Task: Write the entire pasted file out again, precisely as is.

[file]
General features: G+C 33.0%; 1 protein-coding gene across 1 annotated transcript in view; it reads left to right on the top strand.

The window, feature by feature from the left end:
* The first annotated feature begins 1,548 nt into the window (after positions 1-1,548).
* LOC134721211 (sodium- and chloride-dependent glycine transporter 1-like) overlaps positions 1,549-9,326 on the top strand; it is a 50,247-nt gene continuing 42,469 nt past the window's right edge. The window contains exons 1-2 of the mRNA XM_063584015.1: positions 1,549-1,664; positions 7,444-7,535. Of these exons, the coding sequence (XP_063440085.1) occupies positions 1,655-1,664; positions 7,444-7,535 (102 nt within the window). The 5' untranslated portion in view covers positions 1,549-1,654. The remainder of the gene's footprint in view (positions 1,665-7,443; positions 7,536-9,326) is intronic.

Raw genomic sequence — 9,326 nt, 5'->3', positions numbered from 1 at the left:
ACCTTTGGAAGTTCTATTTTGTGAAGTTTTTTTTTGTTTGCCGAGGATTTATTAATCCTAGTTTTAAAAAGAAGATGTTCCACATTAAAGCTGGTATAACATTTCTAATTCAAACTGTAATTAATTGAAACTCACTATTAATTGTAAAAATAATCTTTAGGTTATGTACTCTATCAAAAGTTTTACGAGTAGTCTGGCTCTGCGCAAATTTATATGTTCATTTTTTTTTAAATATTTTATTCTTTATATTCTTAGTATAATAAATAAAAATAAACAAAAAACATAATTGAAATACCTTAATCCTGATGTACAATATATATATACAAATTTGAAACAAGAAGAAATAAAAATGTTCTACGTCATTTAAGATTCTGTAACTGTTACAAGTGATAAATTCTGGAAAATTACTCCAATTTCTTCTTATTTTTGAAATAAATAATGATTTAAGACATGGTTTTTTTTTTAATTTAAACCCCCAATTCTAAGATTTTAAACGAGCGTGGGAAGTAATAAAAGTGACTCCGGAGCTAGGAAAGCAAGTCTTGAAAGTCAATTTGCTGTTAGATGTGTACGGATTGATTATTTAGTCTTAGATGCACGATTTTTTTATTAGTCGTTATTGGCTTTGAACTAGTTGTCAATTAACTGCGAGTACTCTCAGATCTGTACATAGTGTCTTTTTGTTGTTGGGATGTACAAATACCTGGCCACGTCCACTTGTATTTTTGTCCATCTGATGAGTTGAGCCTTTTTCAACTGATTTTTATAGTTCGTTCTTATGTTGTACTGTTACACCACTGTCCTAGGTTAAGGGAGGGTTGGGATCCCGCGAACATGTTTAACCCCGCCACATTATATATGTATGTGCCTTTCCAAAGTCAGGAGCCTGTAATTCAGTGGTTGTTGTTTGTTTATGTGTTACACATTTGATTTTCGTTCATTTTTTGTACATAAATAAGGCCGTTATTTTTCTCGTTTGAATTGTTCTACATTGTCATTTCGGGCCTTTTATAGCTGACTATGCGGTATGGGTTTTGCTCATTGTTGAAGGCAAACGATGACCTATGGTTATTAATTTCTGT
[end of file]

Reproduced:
General features: G+C 33.0%; 1 protein-coding gene across 1 annotated transcript in view; it reads left to right on the top strand.

The window, feature by feature from the left end:
* The first annotated feature begins 1,548 nt into the window (after positions 1-1,548).
* LOC134721211 (sodium- and chloride-dependent glycine transporter 1-like) overlaps positions 1,549-9,326 on the top strand; it is a 50,247-nt gene continuing 42,469 nt past the window's right edge. The window contains exons 1-2 of the mRNA XM_063584015.1: positions 1,549-1,664; positions 7,444-7,535. Of these exons, the coding sequence (XP_063440085.1) occupies positions 1,655-1,664; positions 7,444-7,535 (102 nt within the window). The 5' untranslated portion in view covers positions 1,549-1,654. The remainder of the gene's footprint in view (positions 1,665-7,443; positions 7,536-9,326) is intronic.

Raw genomic sequence — 9,326 nt, 5'->3', positions numbered from 1 at the left:
ACCTTTGGAAGTTCTATTTTGTGAAGTTTTTTTTTGTTTGCCGAGGATTTATTAATCCTAGTTTTAAAAAGAAGATGTTCCACATTAAAGCTGGTATAACATTTCTAATTCAAACTGTAATTAATTGAAACTCACTATTAATTGTAAAAATAATCTTTAGGTTATGTACTCTATCAAAAGTTTTACGAGTAGTCTGGCTCTGCGCAAATTTATATGTTCATTTTTTTTTAAATATTTTATTCTTTATATTCTTAGTATAATAAATAAAAATAAACAAAAAACATAATTGAAATACCTTAATCCTGATGTACAATATATATATACAAATTTGAAACAAGAAGAAATAAAAATGTTCTACGTCATTTAAGATTCTGTAACTGTTACAAGTGATAAATTCTGGAAAATTACTCCAATTTCTTCTTATTTTTGAAATAAATAATGATTTAAGACATGGTTTTTTTTTTAATTTAAACCCCCAATTCTAAGATTTTAAACGAGCGTGGGAAGTAATAAAAGTGACTCCGGAGCTAGGAAAGCAAGTCTTGAAAGTCAATTTGCTGTTAGATGTGTACGGATTGATTATTTAGTCTTAGATGCACGATTTTTTTATTAGTCGTTATTGGCTTTGAACTAGTTGTCAATTAACTGCGAGTACTCTCAGATCTGTACATAGTGTCTTTTTGTTGTTGGGATGTACAAATACCTGGCCACGTCCACTTGTATTTTTGTCCATCTGATGAGTTGAGCCTTTTTCAACTGATTTTTATAGTTCGTTCTTATGTTGTACTGTTACACCACTGTCCTAGGTTAAGGGAGGGTTGGGATCCCGCGAACATGTTTAACCCCGCCACATTATATATGTATGTGCCTTTCCAAAGTCAGGAGCCTGTAATTCAGTGGTTGTTGTTTGTTTATGTGTTACACATTTGATTTTCGTTCATTTTTTGTACATAAATAAGGCCGTTATTTTTCTCGTTTGAATTGTTCTACATTGTCATTTCGGGCCTTTTATAGCTGACTATGCGGTATGGGTTTTGCTCATTGTTGAAGGCAAACGATGACCTATGGTTATTAATTTCTGT